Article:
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Jupiter-C (rocket)

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Jupiter-C
Missing image
Jupiter_c.jpg
Jupiter-C early satellite launch vehicle. (USAF)
Stages 4
1st Stage Engines Rocketdyne A-7 engine
Thrust 83,000 lbf (370 kN)
Burn time 120 seconds
Fuels LOX/"Hydyne"
2nd Stage Engines JPL Sergeant rockets X 11
Thrust 16,500 lbf (73 kN)
Burn time 6.5 seconds
Fuels polysulfide-aluminum and ammonium perchlorate (solid fuel)
3rd Stage Engine JPL Sergeant rockets X 3
Thrust 5,400 lbf (24 kN)
Burn time 6.5 seconds
Fuels polysulfide-aluminum and ammonium perchlorate (solid fuel)
4th Stage Engine JPL Sergeant rocket X 1
Thrust 1,500 lbf (8 kN)
Burn time 6.5 seconds
Fuels polysulfide-aluminum and ammonium perchlorate (solid fuel)
Launch Vehicle - 1st flight January 31, 1958
Payload LEO 31 pounds
(14 kilograms)

The Jupiter-C Intermediate Range Ballistic Missile (IRBM) was designed by the Army Ballistic Missile Agency (ABMA).

The vehicle consists of a modified Redstone ballistic missile with three solid-propellant upper stages. The tankage of the Redstone was lengthened by 8 ft (2.4 m) to provide additional propellant. The instrument compartment is also smaller and lighter than the Redstone's. The second and third stages are clustered in a "tub" atop the vehicle, while the fourth stage is atop the tub itself. The second stage is an outer ring of eleven scaled-down Sergeant rocket engines; the third stage is a cluster of three scaled-down Sergeant rockets grouped within. These are held in position by bulkheads and rings and are surrounded by a cylindrical outer shell. The webbed base plate of the shell rests on a ball-bearing shaft mounted on the first-stage instrument section. Two electric motors spin in the tub at a rate varying from 450 to 750 rpm to compensate for thrust imbalance when the clustered motors fire. The rate of spin is varied by a programmer so that it does not couple with the changing resonant frequency of the first stage during flight.

The upper-stage tub was spun-up before launch. During first-stage flight, the vehicle was guided by a gyro-controleld autopilot controlling both air-vanes and jet vanes on the first stage by means of servos. Following a vertical launch from a simple steel table, the vehicle was programmed so that it was travelling at an angle of 40 degrees from the horizontal at burnout of the first stage, which occurred 157 seconds after launch. At first-stage burnout, explosive bolts fired and springs separated the instrument section from the first-stage tankage. The instrument section and the spinning tub were slowly tipped to a horizontal position by means of four air jets located at the base of the instrument section. When the apex of the vertical flight occurred after a coasting flight of about 247 seconds, a radio signal from the ground ignited the eleven-rocket cluster of the second stage, separating the tub from the instrument section. The third and fourth stages were fired in turn to boost the satellite and fourth stage to an orbital velocity of 18,000 mph (8 km/s).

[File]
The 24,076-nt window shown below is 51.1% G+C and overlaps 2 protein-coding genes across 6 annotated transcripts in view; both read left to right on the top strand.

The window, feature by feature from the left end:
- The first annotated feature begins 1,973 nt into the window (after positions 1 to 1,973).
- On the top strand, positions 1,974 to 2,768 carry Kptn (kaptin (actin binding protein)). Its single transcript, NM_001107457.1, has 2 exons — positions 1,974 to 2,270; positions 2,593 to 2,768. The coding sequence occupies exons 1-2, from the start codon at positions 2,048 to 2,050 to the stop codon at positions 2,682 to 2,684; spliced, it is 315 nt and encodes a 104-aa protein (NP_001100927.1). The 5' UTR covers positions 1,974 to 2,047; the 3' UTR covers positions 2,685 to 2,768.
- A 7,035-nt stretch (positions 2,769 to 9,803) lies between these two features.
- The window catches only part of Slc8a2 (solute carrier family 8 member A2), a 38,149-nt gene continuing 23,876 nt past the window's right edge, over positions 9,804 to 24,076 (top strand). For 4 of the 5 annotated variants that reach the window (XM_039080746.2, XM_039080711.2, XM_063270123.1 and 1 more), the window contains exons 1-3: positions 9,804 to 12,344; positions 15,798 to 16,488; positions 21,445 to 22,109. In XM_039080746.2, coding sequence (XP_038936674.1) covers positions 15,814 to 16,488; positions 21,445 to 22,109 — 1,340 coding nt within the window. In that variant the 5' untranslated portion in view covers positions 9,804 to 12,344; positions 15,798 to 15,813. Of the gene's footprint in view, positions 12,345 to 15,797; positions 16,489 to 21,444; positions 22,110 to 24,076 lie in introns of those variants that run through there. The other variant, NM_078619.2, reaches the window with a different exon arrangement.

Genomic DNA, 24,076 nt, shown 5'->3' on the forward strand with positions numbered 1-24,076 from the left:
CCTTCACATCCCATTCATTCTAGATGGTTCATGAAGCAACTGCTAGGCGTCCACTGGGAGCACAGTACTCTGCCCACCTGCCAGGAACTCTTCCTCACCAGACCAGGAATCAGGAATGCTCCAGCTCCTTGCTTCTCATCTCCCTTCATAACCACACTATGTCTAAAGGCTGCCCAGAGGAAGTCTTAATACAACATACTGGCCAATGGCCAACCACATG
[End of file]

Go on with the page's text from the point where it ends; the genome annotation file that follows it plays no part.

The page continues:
This method of orbiting a payload obviated the need for a guidance system in the upper stages, and was invented by Wernher von Braun in 1956 for his proposed Project Orbiter, which would have been just like the Jupiter-C but using the even smaller solid-fuel upper stages which were the only ones available at that time. His method was the simplest and most immediate method for putting a payload into orbit, but as it had no upper-stage guidance, it was not put into a precisely specified orbit. When used as a satellite launch vehicle, von Braun referred to the Jupiter-C as the Juno or Juno-I, to make it appear as peaceable as the Vanguard rocket, which was not a missile, that is, a weapon of war, but was developed from a weather study rocket. Sometimes the Jupiter-C is still so referred.

Americans cheered on the orbiting of these early Explorer satellites, not realizing that it was by a means inferior to that of the Russians - or of the U.S. Navy's Project Vanguard. Von Braun had the method used again in the Juno II, which used a real Jupiter first stage rather than a Redstone. No other nation has since used this method.